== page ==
Within 5-minutes of drinking water, it moves from your stomach into your bloodstream. Most of it heads for the inside of the body's cells to feed them with nutrients and oxygen then carries away cell waste through the kidneys. Water also helps regulate your body temperature, lubricates joints, helps with brain function, aids in digestion, and moistens and protects eyes, sinuses, lungs, and throat. So, it makes sense that it can help aid against diseases and improve your overall health. If you have underlying health conditions drinking the recommended amount of water on a daily basis may help with your symptoms.
If you're not a big water drinker, check out these 5 Tricks to Add Flavor to Your Water.
Exercise-Related Asthma and Cystic Fibrosis
Evidence links poor hydration with bronchial spasms after exercise. Dehydration may also be associated with cystic fibrosis. One study suggests "Local mild hypohydration, or dehydration, may play a critical role in ... several broncho-pulmonary disorders like exercise asthma or cystic fibrosis."
Hyvee Dietitian Expert TipHealth experts suggest 11 to 16 eight-ounce glasses a day, but it also depends on how strenuously you exercise, your age, the climate you live in, and other factors. Another way to figure: Divide the number of your weight in half; drink that many ounces per day.
Colon and Bladder Cancer
Three studies have described an association between water intake and reduced risk for colon cancer and suggest more research to solidly link the two. One study suggests that proper hydration reduces the concentration and length of time of carcinogens in the bladder, and that it quickly moves stool to reduce contact by carcinogens.
Water intake may have a bearing on venous thromboembolism-blood thickening that causes a clot in a deep vein, often the leg. A study of patients with dehydration a few days after sudden loss of blood circulation to an area of the brain showed an increased rate of venous thromboembolism. Blood-thinning medicines that dissolve clots or prevent the formation of new ones are often prescribed for this condition.
Water is needed to help the stomach soften and break down food. In addition, water in the GI tract is absorbed by stool. Dehydration can cause hard stools and constipation.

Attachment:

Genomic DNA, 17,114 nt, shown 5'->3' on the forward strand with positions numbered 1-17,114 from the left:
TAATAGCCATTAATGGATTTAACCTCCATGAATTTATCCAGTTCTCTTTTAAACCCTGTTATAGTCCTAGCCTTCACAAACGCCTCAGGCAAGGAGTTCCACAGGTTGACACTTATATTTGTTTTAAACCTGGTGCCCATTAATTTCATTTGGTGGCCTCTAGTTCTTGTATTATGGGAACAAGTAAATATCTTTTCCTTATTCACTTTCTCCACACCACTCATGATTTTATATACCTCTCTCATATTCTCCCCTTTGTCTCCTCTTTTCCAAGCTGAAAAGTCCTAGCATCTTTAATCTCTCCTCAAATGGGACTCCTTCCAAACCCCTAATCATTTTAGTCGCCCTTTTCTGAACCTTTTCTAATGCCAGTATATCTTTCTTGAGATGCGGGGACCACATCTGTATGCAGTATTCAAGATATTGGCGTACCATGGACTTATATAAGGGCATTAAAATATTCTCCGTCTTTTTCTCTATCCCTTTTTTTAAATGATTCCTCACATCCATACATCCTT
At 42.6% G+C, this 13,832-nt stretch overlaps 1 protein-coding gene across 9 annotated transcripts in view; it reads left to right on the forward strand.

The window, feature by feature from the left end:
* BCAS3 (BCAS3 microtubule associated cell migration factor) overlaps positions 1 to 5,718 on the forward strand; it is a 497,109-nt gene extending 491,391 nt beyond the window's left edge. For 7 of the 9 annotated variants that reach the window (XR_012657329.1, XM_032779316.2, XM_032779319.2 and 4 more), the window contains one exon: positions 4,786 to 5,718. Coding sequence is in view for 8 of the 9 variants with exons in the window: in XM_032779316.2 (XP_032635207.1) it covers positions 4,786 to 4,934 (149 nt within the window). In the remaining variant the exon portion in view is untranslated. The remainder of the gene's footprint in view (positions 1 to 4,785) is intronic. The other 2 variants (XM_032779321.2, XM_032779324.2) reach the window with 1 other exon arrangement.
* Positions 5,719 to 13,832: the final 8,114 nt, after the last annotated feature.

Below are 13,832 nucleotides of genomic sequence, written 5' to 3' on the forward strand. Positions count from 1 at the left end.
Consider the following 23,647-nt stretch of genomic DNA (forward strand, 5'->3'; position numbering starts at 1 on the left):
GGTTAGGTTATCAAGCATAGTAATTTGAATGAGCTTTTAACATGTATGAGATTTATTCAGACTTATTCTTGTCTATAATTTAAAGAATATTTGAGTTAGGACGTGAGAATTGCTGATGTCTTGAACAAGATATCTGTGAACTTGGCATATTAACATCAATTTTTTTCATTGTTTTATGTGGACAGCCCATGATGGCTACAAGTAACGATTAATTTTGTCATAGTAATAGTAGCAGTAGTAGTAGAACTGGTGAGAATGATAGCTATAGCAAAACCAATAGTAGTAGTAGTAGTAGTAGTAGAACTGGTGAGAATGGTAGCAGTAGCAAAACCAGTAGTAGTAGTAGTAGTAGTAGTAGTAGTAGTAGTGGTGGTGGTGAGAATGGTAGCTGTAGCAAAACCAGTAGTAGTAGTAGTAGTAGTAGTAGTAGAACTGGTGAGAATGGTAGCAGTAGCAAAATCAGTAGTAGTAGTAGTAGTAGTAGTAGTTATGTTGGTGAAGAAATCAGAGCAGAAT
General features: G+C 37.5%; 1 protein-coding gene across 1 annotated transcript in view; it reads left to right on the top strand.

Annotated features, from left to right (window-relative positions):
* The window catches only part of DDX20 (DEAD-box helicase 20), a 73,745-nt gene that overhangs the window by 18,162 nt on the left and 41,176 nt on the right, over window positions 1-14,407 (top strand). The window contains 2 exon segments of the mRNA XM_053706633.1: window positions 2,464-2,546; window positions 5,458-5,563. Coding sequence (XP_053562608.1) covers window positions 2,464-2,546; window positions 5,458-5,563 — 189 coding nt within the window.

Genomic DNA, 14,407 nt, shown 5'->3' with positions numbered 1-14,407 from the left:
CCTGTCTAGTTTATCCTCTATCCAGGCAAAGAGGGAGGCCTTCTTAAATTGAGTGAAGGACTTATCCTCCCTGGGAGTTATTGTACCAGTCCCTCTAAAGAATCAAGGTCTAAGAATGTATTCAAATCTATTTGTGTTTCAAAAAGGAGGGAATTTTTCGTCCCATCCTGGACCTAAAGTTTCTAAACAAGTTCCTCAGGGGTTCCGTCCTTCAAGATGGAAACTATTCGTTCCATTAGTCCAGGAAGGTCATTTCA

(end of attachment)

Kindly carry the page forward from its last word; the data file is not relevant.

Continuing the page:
Emerging interest lies in the idea that drinking water can help discs between the vertebrae reabsorb moisture that is lost from everyday wear and tear. Blogs, websites, and many medical professionals who contribute to them suggest that gel-filled inner core of a disc loses fluid when weight is placed on it, resulting in an erosion of the cushioning between vertebrae. Drinking water rehydrates the gel-filled inner core.
Kidney Stones/ Urinary Tract Infections
Drinking plenty of water increases urine output, which is associated with reduced likelihood of kidney stones. One study reports that recurrence rates of kidney stones dropped by 50% among test subjects who increased their water intake.
Hyvee Culinary Expert TipHelp kids get enough water in their diets by freezing fruit juices to make colorful ice cubes that are packed with flavor and add a colorful flair to their glass of water.
Hydration figures into treatment for diabetics when blood glucose levels are high, insulin is low and ketoacidosis-a serious chemical imbalance in the body-sets in. Ketoacidosis can cause weakness, vomiting, excessive thirst, abdominal pain, and confusion. Fluid intake is essential.
Migraine and Headaches
Lack of water might dehydrate the inside of the cranium and prompt a migraine headache. Drinking water may be useful in lessening migraine headache pain.
Coronary Heart Disease
Drinking enough water and removing it through urine affects blood volume, which in turn guides heart rate and blood pressure. Dehydration decreases blood volume, which makes the heart work harder.